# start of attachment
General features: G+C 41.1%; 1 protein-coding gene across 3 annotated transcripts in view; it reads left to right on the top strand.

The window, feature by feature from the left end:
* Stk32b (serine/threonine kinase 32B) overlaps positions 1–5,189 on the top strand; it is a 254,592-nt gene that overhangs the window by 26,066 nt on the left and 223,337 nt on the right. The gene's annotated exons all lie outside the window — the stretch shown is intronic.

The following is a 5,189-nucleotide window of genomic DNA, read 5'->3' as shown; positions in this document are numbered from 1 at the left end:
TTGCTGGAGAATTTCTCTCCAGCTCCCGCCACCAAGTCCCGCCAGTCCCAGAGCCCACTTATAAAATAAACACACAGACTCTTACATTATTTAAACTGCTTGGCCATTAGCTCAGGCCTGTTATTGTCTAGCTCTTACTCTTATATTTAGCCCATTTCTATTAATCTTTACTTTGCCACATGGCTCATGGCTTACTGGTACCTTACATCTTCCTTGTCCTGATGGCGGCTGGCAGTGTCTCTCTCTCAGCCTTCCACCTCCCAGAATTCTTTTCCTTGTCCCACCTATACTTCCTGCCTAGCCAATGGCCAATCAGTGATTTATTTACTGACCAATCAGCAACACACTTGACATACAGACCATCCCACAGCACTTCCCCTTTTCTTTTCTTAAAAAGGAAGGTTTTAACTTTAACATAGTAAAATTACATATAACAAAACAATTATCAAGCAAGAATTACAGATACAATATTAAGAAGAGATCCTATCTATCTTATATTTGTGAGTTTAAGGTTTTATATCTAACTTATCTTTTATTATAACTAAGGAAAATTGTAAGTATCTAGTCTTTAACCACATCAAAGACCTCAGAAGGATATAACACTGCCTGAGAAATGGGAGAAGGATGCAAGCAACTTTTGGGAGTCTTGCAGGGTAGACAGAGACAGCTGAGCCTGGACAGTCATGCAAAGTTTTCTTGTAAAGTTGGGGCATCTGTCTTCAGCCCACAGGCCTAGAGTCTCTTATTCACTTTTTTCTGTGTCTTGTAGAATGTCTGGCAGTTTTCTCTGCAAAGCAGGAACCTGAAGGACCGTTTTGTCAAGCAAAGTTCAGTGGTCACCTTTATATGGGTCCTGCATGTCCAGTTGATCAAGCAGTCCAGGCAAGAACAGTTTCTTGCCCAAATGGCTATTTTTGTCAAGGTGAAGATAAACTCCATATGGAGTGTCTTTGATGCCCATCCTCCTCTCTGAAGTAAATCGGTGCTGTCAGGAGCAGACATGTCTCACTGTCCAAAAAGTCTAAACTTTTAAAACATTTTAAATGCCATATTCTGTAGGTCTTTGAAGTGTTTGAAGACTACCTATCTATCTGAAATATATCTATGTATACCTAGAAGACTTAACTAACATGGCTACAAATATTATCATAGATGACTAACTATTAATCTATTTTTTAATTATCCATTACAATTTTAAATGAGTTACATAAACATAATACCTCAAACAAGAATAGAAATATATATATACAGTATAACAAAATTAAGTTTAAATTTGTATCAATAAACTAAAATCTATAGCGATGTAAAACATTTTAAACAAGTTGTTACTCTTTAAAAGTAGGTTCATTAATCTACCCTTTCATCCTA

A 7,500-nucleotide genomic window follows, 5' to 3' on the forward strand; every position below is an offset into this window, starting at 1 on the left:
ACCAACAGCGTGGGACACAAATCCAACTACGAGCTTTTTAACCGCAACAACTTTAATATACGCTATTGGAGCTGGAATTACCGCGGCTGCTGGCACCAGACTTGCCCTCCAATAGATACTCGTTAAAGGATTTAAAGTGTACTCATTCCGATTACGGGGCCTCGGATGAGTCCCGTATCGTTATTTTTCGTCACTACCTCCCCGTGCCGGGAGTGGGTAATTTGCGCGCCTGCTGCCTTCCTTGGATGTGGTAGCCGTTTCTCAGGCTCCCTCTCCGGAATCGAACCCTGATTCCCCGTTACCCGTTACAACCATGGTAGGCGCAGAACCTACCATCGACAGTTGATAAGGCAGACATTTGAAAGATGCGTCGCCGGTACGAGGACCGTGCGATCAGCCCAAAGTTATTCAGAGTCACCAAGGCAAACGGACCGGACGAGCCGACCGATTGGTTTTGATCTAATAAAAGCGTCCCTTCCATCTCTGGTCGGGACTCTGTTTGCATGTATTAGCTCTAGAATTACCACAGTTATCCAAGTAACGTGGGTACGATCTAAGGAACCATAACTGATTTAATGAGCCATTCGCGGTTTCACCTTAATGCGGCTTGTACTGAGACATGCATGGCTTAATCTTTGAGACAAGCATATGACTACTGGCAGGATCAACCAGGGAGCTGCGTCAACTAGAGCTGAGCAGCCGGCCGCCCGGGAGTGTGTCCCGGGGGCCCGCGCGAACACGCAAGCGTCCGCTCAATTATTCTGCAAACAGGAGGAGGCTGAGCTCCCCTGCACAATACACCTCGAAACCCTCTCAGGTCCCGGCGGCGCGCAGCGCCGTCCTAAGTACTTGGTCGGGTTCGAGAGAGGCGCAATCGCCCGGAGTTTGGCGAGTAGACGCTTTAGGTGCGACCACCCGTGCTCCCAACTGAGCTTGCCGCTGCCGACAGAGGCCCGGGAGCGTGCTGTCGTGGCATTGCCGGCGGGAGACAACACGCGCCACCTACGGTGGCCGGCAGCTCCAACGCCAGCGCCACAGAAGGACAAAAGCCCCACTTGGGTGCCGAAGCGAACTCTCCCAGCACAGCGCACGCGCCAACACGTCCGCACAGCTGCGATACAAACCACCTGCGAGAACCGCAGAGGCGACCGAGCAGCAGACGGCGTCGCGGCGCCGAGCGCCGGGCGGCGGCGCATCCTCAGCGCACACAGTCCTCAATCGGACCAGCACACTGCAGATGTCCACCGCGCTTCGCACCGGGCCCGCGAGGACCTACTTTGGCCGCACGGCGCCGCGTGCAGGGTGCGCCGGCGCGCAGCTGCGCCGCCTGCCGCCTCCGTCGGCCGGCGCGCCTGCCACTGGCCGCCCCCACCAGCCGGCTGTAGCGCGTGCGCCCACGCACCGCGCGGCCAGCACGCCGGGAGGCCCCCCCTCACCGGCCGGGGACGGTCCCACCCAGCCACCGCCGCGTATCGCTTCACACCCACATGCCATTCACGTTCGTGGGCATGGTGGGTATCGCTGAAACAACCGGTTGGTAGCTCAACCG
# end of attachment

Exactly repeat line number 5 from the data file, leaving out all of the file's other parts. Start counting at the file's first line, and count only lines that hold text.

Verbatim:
TTGCTGGAGAATTTCTCTCCAGCTCCCGCCACCAAGTCCCGCCAGTCCCAGAGCCCACTTATAAAATAAACACACAGACTCTTACATTATTTAAACTGCTTGGCCATTAGCTCAGGCCTGTTATTGTCTAGCTCTTACTCTTATATTTAGCCCATTTCTATTAATCTTTACTTTGCCACATGGCTCATGGCTTACTGGTACCTTACATCTTCCTTGTCCTGATGGCGGCTGGCAGTGTCTCTCTCTCAGCCTTCCACCTCCCAGAATTCTTTTCCTTGTCCCACCTATACTTCCTGCCTAGCCAATGGCCAATCAGTGATTTATTTACTGACCAATCAGCAACACACTTGACATACAGACCATCCCACAGCACTTCCCCTTTTCTTTTCTTAAAAAGGAAGGTTTTAACTTTAACATAGTAAAATTACATATAACAAAACAATTATCAAGCAAGAATTACAGATACAATATTAAGAAGAGATCCTATCTATCTTATATTTGTGAGTTTAAGGTTTTATATCTAACTTATCTTTTATTATAACTAAGGAAAATTGTAAGTATCTAGTCTTTAACCACATCAAAGACCTCAGAAGGATATAACACTGCCTGAGAAATGGGAGAAGGATGCAAGCAACTTTTGGGAGTCTTGCAGGGTAGACAGAGACAGCTGAGCCTGGACAGTCATGCAAAGTTTTCTTGTAAAGTTGGGGCATCTGTCTTCAGCCCACAGGCCTAGAGTCTCTTATTCACTTTTTTCTGTGTCTTGTAGAATGTCTGGCAGTTTTCTCTGCAAAGCAGGAACCTGAAGGACCGTTTTGTCAAGCAAAGTTCAGTGGTCACCTTTATATGGGTCCTGCATGTCCAGTTGATCAAGCAGTCCAGGCAAGAACAGTTTCTTGCCCAAATGGCTATTTTTGTCAAGGTGAAGATAAACTCCATATGGAGTGTCTTTGATGCCCATCCTCCTCTCTGAAGTAAATCGGTGCTGTCAGGAGCAGACATGTCTCACTGTCCAAAAAGTCTAAACTTTTAAAACATTTTAAATGCCATATTCTGTAGGTCTTTGAAGTGTTTGAAGACTACCTATCTATCTGAAATATATCTATGTATACCTAGAAGACTTAACTAACATGGCTACAAATATTATCATAGATGACTAACTATTAATCTATTTTTTAATTATCCATTACAATTTTAAATGAGTTACATAAACATAATACCTCAAACAAGAATAGAAATATATATATACAGTATAACAAAATTAAGTTTAAATTTGTATCAATAAACTAAAATCTATAGCGATGTAAAACATTTTAAACAAGTTGTTACTCTTTAAAAGTAGGTTCATTAATCTACCCTTTCATCCTA